Thursday, November 18, 2010

Design Studies: Written Research & Annotations

Images like this make me (prior to recently) dislike marketing.
I will never dress like this.
As the third part of this research related saga, we were instructed to research into our chosen subject - by now you should of gathered that I selected Viral Advertising. We were then to provide Harvard referencing and annotations. I'm assuming that this is leading to some sort of essay - that or this is just an extremely long punishment exercise. 

I'm only joking - Jonathan. I actually secretly enjoy it. I was up last night quite late reading through marketing journals - which to my surprise are really interesting. Who knew!

Below I have listed some of my references and related annotations with regards to Viral Advertising, and ways in which to draw attention to your work, similar to the 
Tipping Point Bibliography page:

Baldwin, J. & Roberts, L. (2006). 
Visual Communication: From Theory To Practice. London, UK: AVA Publishing (UK). p. 28-29.
Audience research. Aiming to a specific genre or social area is likely to be more effective than designing/advertising to mass amounts of people. Few things are appealing to all. Social class charting the differences within the social ladder.

Baldwin, J. & Roberts, L. (2006). 
Visual Communication: From Theory To Practice. London, UK: AVA Publishing (UK). p. 152-153.
Arguing that design is successful if the consumer understands it - designing something that only design academics have the capacity to de-construct and understand is not suitable for the masses - which only renders said design useless. In terms of marketing and advertising, although we must strive for innovative advertising tactics - it must also be at a level to which the public can interpret.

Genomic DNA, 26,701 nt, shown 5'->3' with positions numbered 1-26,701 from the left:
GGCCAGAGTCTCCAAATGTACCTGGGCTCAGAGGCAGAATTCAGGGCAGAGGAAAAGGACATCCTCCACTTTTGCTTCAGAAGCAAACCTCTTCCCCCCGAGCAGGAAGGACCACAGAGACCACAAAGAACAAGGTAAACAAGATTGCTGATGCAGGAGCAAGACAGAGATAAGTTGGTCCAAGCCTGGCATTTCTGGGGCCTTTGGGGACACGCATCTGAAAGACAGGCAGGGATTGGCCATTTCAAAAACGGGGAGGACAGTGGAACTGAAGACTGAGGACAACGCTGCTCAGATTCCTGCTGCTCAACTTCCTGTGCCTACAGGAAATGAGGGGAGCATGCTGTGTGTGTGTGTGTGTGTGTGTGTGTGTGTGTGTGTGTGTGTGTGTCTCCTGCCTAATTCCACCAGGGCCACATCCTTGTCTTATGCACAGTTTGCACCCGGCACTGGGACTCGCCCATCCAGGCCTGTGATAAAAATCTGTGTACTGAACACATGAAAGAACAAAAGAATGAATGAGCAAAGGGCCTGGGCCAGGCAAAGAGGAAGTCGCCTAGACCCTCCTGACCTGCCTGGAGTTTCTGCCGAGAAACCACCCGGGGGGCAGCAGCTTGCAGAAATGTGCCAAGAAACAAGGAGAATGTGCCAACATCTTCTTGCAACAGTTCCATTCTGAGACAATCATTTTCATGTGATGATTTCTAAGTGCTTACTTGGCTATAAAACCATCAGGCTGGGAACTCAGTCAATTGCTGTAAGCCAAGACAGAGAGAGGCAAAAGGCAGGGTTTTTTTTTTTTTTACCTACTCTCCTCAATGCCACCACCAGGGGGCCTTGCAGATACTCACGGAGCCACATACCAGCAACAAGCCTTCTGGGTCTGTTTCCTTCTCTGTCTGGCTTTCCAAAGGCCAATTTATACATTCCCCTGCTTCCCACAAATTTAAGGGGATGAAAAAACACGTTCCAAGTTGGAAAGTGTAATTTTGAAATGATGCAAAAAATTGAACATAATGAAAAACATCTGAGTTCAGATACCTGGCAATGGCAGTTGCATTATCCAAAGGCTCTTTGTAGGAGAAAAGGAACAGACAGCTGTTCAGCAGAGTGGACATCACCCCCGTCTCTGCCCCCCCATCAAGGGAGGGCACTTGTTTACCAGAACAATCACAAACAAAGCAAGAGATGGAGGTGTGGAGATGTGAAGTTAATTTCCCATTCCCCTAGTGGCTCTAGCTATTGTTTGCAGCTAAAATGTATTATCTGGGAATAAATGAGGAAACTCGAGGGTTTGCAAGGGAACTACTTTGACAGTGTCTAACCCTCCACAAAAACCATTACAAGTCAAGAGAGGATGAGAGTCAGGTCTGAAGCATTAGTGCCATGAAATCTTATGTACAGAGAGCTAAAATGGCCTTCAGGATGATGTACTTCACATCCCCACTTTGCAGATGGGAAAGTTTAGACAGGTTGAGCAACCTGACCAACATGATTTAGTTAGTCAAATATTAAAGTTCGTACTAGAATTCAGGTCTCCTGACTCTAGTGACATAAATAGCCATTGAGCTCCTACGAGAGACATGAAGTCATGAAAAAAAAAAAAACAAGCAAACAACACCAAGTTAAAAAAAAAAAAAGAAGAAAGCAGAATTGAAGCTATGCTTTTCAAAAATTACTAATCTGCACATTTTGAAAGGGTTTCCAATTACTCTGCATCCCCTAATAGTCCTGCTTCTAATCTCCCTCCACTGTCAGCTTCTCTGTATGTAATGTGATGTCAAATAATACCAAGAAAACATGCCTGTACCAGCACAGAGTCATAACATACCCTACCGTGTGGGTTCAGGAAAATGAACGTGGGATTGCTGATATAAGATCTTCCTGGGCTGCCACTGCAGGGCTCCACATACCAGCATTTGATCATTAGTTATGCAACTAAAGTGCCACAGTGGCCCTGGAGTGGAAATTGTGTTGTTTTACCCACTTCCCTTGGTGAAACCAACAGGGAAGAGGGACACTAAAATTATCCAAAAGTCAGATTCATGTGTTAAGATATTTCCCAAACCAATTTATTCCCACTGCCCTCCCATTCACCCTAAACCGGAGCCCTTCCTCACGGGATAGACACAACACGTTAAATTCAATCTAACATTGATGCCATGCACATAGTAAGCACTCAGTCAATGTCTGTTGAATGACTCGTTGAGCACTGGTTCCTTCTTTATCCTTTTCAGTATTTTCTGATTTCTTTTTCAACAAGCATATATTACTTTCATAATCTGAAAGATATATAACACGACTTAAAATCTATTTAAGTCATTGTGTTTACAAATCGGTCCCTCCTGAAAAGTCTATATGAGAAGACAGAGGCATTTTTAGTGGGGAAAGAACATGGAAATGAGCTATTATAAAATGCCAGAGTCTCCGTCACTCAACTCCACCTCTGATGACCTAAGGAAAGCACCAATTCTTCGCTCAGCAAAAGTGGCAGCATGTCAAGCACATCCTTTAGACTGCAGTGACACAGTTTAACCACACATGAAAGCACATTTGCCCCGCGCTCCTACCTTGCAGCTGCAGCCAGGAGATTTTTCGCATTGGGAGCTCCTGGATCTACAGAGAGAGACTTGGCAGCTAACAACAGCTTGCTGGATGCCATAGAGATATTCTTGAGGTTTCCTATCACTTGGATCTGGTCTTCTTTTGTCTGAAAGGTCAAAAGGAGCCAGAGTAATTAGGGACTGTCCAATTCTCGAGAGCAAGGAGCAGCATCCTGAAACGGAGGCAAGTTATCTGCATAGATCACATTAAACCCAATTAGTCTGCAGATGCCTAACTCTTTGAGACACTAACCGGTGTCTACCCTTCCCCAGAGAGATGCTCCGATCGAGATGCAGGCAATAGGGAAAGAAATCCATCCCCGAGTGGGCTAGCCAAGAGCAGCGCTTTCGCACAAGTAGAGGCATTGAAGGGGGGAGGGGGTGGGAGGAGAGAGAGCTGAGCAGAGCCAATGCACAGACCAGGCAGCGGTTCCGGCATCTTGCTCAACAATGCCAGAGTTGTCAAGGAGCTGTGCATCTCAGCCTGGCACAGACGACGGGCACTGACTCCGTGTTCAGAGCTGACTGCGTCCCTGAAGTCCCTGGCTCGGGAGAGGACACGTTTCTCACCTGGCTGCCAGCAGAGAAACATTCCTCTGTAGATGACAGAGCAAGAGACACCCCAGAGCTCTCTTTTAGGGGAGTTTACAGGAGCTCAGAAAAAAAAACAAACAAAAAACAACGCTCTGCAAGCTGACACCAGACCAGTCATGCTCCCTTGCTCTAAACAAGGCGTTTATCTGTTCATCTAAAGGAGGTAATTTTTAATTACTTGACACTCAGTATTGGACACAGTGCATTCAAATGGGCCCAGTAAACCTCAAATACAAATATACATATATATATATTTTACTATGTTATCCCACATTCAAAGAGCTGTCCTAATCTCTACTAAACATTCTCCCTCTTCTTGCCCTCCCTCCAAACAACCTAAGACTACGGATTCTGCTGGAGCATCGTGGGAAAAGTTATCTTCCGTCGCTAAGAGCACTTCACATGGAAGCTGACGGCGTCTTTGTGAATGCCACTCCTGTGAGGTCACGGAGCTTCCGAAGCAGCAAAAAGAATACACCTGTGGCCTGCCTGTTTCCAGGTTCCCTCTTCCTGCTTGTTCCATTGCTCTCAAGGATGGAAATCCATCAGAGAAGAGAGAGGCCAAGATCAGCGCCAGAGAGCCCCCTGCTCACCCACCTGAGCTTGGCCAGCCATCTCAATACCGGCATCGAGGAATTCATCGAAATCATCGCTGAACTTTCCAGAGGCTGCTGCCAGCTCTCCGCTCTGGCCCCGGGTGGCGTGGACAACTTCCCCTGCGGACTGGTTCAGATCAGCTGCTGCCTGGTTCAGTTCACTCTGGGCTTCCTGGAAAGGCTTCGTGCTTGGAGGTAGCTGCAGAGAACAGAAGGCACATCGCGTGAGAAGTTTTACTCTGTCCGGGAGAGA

Collins, N. (2010). 
"I am Spartacus" Goes Viral on Twitter. Available: Last accessed 18 Nov 2010.
Example of Social Networks (Twitter) being used to spread a word of mouth epidemic. 

Coughlan, S. (2007). 
Viral E-mails Taught In College. Available: Last accessed 18 Nov 2010.
Example of viral related business going too far - being taught at college, is this really necessary? Viral specific teaching removes from the fundamental aspects of good marketing.

Dellarocas, C. & Narayan, R. (2006). A Statistical Measure of a Population's Propensity to Engage in Post-Purchase Online Word-of-Mouth. 
Institute of Mathematical Statistics: Statistical Science. Vol 21. (No. 2.). p. 280.
Science behind word of mouth epidemics - shows statistical information regarding movie goers density population, and how their feedback after movies increased or decreased sales. Evidence of how feedback can start a word of mouth ripple.

Dorrian, M. & Lucas, G. (2006). 
Guerrilla Advertising: Unconventional Brand Communication. London, UK: Laurence King Publishing. p.22-46.
Examples of companies who have used the "street propaganda" approach to advertising. Includes the use of graffiti, one off installations and large scale image drops on buildings - with the intention to help generate word of mouth epidemics. 

Dorrian, M. & Lucas, G. (2006).